Jack pointed to a test for assessing one’s own innovation style, and he values the mutual awareness of styles:
“the better we know ourselves and those around us, the better we can work together”
1. I wonder how this applies to the relationship between consultants and their clients. The latter will probably not be considerate of the former’s styles and of the possible reasons for misunderstanding. In a paper I cited recently, Mullony (PDF) explored the analyst-user cognitive style differential and found out that a mismatch causes problems.
Perhaps this is a good reason why some use to work closely together with a complementary partner. Perhaps the tandem of a right-brainer and a left-brainer is a competitive advantage (just as, for owls, looking at the same object in the darkness using their left and right eye in parallel, is an advantage for them, such that their gaze appears almost “wise” to us and they are often taken as the symbol of wisdom.)
2. A remaining problem is that often these style tests are not clearly enough restrained from ability tests, and it is certainly difficult to design a fair test: either it uses self-descriptions and may therefore be biased by ambitions, or it needs to measure some performance in solving some tasks and therefore the scores may correlate with abilities. Although the above cited test claims that it does not measure the amount of innovativeness, I think just by emphasizing that everybody is sufficiently innovative with varying flavours, the prejudice is enforced that being innovative is a must. Mullony, in contrast, measured innovators vs. adaptors and stated that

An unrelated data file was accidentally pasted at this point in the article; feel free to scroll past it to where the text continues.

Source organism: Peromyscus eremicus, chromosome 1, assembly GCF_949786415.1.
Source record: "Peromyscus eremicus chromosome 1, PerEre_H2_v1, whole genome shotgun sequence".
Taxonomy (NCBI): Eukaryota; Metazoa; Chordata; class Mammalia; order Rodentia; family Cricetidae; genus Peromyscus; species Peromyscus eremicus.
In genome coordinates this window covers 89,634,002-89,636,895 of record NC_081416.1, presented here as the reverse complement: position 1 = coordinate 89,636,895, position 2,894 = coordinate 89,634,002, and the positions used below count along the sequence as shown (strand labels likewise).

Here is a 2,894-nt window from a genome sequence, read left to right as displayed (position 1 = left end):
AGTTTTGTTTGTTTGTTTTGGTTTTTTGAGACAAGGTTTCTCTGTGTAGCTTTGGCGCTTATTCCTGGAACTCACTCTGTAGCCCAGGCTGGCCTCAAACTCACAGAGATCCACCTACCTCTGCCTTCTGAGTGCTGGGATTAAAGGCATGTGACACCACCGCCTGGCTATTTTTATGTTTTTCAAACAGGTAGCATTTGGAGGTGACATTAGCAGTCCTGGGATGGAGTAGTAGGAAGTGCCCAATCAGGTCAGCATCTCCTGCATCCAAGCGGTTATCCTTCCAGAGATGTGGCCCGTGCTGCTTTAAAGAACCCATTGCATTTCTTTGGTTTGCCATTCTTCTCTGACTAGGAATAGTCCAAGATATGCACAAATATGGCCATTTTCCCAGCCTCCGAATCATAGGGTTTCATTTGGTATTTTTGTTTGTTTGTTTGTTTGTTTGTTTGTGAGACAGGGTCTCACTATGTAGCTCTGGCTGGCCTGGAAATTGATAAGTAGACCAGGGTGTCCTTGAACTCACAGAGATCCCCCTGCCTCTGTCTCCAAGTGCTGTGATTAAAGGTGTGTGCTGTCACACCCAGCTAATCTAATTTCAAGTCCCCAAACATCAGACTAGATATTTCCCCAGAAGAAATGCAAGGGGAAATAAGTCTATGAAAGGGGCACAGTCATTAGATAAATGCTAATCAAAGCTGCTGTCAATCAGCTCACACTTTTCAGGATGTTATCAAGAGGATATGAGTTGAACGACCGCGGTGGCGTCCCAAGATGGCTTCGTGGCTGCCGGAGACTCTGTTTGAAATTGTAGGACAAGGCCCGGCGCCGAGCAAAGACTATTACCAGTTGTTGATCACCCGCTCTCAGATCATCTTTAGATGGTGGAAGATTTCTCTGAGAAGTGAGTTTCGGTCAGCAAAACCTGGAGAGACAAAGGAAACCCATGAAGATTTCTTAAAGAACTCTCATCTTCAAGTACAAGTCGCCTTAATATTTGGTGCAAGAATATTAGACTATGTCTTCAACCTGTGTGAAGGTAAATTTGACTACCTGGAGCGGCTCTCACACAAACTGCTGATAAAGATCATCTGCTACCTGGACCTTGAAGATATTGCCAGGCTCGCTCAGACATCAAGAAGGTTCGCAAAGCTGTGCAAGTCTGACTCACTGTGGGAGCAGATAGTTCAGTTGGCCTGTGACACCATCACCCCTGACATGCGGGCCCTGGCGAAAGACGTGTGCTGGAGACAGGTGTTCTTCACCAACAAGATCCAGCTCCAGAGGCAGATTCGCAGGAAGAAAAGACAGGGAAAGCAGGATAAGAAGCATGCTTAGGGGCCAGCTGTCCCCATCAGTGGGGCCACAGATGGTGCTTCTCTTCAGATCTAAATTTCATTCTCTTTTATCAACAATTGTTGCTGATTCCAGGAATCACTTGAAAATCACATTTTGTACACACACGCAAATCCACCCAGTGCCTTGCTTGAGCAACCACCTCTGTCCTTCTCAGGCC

“According to Kirton, the presence of both cognitive extremes are necessary for the well-being of the organisation; adapters to improvise to make up for a lack of technology, and innovators to prevent organisational stagnation.”
Appreciating such equipotence of styles will probably make it easier to know ourselves and those around us.